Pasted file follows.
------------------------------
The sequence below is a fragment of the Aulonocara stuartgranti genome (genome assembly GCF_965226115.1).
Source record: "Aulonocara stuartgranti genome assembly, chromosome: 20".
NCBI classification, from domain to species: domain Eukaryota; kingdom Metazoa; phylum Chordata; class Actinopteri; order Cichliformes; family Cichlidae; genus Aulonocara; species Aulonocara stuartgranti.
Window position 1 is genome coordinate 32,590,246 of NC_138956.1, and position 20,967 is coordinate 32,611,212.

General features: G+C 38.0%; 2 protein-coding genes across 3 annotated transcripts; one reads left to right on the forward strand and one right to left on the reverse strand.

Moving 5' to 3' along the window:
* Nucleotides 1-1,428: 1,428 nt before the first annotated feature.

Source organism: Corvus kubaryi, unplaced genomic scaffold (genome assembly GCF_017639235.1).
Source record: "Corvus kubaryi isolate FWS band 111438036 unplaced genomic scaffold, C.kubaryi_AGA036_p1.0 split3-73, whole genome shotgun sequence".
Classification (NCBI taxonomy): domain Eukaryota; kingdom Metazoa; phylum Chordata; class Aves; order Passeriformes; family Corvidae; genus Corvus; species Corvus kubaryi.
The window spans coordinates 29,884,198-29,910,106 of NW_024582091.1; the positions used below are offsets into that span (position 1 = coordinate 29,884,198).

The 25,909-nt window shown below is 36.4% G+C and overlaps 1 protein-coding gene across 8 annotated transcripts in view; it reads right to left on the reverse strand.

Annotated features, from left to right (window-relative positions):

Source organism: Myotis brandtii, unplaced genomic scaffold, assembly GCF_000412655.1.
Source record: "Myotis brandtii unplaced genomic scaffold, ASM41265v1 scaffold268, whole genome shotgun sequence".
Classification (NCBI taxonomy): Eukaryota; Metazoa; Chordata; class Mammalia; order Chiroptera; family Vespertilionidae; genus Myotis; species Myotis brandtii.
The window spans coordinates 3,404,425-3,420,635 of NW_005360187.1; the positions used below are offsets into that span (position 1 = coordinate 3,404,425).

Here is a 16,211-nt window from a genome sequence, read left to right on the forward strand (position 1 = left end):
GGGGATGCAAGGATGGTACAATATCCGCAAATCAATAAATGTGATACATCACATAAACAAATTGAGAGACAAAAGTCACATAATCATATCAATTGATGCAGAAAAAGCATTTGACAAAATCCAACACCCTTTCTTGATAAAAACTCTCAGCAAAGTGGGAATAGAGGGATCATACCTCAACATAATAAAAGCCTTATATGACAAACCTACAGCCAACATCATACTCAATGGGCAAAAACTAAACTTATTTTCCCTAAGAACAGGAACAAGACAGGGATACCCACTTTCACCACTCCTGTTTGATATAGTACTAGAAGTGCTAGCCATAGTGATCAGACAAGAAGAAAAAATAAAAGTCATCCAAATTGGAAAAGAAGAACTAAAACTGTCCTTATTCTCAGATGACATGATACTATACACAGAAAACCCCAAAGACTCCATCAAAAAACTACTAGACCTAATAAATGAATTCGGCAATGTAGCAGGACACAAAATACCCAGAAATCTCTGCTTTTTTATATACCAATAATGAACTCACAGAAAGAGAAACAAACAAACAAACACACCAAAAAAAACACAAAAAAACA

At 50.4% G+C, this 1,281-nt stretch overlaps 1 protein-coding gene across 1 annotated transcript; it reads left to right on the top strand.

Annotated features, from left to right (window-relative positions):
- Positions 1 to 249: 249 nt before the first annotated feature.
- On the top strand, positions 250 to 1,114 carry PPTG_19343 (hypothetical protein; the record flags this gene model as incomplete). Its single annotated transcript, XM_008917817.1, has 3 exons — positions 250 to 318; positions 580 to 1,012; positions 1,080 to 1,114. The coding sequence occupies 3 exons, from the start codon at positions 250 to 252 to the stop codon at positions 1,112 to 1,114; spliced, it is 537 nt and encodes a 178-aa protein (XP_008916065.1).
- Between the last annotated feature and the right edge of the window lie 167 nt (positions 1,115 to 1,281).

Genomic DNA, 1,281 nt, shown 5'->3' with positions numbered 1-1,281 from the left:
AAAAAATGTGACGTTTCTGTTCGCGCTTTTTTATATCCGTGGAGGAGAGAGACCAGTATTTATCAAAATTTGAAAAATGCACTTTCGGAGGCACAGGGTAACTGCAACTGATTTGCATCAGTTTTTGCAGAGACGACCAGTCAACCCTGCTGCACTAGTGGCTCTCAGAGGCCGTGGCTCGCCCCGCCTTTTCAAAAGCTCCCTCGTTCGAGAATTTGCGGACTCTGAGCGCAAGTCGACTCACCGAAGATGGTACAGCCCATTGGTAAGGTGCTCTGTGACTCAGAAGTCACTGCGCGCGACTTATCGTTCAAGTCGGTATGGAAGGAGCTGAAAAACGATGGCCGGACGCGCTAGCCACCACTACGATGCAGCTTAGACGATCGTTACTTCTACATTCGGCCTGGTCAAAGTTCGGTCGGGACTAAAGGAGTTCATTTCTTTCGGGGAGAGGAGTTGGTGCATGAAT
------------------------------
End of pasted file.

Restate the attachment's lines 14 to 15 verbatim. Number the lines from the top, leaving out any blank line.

Source organism: Myotis brandtii, unplaced genomic scaffold, assembly GCF_000412655.1.
Source record: "Myotis brandtii unplaced genomic scaffold, ASM41265v1 scaffold268, whole genome shotgun sequence".